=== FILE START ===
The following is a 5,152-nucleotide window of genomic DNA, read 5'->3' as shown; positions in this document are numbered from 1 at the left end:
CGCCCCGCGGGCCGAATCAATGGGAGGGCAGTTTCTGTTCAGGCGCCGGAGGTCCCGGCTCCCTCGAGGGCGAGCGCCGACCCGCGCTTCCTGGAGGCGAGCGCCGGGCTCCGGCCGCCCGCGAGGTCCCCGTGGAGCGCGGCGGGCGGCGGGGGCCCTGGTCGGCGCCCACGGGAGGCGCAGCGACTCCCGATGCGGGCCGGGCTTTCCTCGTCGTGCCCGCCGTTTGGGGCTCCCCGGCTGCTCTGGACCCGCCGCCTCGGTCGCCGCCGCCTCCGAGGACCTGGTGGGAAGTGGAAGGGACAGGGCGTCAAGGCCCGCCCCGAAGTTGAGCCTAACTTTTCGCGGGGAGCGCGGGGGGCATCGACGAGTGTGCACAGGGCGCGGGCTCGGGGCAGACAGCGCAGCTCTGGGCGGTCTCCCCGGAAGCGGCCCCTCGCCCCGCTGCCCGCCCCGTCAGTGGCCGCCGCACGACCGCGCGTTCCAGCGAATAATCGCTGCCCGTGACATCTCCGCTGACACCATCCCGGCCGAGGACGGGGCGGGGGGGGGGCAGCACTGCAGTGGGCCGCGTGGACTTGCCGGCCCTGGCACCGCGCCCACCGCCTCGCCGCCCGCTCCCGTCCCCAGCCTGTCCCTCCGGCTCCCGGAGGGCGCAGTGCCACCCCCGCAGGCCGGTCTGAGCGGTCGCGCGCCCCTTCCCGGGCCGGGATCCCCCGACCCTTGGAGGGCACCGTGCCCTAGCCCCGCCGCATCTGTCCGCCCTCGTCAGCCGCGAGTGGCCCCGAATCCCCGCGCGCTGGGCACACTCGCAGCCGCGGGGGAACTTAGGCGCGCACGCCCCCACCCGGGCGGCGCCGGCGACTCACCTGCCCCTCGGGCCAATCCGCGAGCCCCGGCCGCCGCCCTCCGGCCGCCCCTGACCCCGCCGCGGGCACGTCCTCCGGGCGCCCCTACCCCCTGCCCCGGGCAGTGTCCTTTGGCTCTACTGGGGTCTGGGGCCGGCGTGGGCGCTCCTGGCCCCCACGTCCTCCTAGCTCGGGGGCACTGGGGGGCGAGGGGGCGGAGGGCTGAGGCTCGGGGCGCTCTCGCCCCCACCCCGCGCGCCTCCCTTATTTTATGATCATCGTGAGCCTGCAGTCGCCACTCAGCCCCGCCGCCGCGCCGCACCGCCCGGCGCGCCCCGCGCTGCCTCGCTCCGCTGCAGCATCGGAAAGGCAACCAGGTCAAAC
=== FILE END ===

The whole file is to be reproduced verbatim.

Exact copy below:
The following is a 5,152-nucleotide window of genomic DNA, read 5'->3' as shown; positions in this document are numbered from 1 at the left end:
CGCCCCGCGGGCCGAATCAATGGGAGGGCAGTTTCTGTTCAGGCGCCGGAGGTCCCGGCTCCCTCGAGGGCGAGCGCCGACCCGCGCTTCCTGGAGGCGAGCGCCGGGCTCCGGCCGCCCGCGAGGTCCCCGTGGAGCGCGGCGGGCGGCGGGGGCCCTGGTCGGCGCCCACGGGAGGCGCAGCGACTCCCGATGCGGGCCGGGCTTTCCTCGTCGTGCCCGCCGTTTGGGGCTCCCCGGCTGCTCTGGACCCGCCGCCTCGGTCGCCGCCGCCTCCGAGGACCTGGTGGGAAGTGGAAGGGACAGGGCGTCAAGGCCCGCCCCGAAGTTGAGCCTAACTTTTCGCGGGGAGCGCGGGGGGCATCGACGAGTGTGCACAGGGCGCGGGCTCGGGGCAGACAGCGCAGCTCTGGGCGGTCTCCCCGGAAGCGGCCCCTCGCCCCGCTGCCCGCCCCGTCAGTGGCCGCCGCACGACCGCGCGTTCCAGCGAATAATCGCTGCCCGTGACATCTCCGCTGACACCATCCCGGCCGAGGACGGGGCGGGGGGGGGGCAGCACTGCAGTGGGCCGCGTGGACTTGCCGGCCCTGGCACCGCGCCCACCGCCTCGCCGCCCGCTCCCGTCCCCAGCCTGTCCCTCCGGCTCCCGGAGGGCGCAGTGCCACCCCCGCAGGCCGGTCTGAGCGGTCGCGCGCCCCTTCCCGGGCCGGGATCCCCCGACCCTTGGAGGGCACCGTGCCCTAGCCCCGCCGCATCTGTCCGCCCTCGTCAGCCGCGAGTGGCCCCGAATCCCCGCGCGCTGGGCACACTCGCAGCCGCGGGGGAACTTAGGCGCGCACGCCCCCACCCGGGCGGCGCCGGCGACTCACCTGCCCCTCGGGCCAATCCGCGAGCCCCGGCCGCCGCCCTCCGGCCGCCCCTGACCCCGCCGCGGGCACGTCCTCCGGGCGCCCCTACCCCCTGCCCCGGGCAGTGTCCTTTGGCTCTACTGGGGTCTGGGGCCGGCGTGGGCGCTCCTGGCCCCCACGTCCTCCTAGCTCGGGGGCACTGGGGGGCGAGGGGGCGGAGGGCTGAGGCTCGGGGCGCTCTCGCCCCCACCCCGCGCGCCTCCCTTATTTTATGATCATCGTGAGCCTGCAGTCGCCACTCAGCCCCGCCGCCGCGCCGCACCGCCCGGCGCGCCCCGCGCTGCCTCGCTCCGCTGCAGCATCGGAAAGGCAACCAGGTCAAAC